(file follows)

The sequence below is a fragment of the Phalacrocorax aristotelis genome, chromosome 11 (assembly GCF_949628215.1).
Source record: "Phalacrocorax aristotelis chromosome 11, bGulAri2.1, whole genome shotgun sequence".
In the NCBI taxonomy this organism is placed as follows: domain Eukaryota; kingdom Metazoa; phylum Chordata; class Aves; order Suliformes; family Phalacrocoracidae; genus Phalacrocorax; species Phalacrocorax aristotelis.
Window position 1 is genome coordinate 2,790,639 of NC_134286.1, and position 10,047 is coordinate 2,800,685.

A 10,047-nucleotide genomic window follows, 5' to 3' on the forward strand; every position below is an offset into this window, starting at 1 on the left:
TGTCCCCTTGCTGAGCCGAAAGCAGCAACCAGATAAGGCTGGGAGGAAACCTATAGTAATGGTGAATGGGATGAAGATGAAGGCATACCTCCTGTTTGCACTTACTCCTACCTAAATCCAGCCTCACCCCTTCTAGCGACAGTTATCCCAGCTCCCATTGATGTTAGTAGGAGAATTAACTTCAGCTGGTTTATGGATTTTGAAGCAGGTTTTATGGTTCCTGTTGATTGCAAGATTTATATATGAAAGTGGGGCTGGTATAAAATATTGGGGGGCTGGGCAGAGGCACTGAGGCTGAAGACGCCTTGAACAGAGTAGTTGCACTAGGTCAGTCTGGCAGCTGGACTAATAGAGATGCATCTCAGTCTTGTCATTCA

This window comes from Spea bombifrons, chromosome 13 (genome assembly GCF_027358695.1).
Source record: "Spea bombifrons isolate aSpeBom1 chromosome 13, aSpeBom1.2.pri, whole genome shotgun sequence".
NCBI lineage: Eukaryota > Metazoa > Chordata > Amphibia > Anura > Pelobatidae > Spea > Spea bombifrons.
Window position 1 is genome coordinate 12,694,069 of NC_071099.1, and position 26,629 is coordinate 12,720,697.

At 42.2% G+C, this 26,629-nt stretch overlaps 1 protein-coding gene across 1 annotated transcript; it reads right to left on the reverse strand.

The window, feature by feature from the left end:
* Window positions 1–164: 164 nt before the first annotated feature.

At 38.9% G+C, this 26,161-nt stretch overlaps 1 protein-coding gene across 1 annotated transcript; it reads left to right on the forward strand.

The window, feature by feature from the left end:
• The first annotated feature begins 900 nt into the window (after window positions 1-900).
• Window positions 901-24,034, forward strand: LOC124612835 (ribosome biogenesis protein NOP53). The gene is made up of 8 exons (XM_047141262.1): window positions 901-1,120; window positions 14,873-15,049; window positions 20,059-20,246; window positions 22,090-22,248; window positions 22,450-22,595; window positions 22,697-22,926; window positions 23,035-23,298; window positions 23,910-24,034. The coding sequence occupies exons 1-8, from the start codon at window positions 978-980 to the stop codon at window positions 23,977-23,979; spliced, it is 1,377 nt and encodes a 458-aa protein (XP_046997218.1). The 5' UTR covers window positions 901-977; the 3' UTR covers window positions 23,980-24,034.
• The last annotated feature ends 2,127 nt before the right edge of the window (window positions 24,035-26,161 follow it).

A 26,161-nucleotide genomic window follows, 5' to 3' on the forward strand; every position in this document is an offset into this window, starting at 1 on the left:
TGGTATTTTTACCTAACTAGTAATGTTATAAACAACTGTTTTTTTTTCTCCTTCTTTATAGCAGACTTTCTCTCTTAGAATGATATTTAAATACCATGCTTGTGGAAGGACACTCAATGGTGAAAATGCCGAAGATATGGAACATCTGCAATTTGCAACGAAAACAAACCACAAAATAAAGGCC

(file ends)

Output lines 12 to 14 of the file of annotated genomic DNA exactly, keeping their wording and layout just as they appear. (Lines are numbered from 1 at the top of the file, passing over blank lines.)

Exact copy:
The window, feature by feature from the left end:
* Window positions 1–164: 164 nt before the first annotated feature.

At 38.9% G+C, this 26,161-nt stretch overlaps 1 protein-coding gene across 1 annotated transcript; it reads left to right on the forward strand.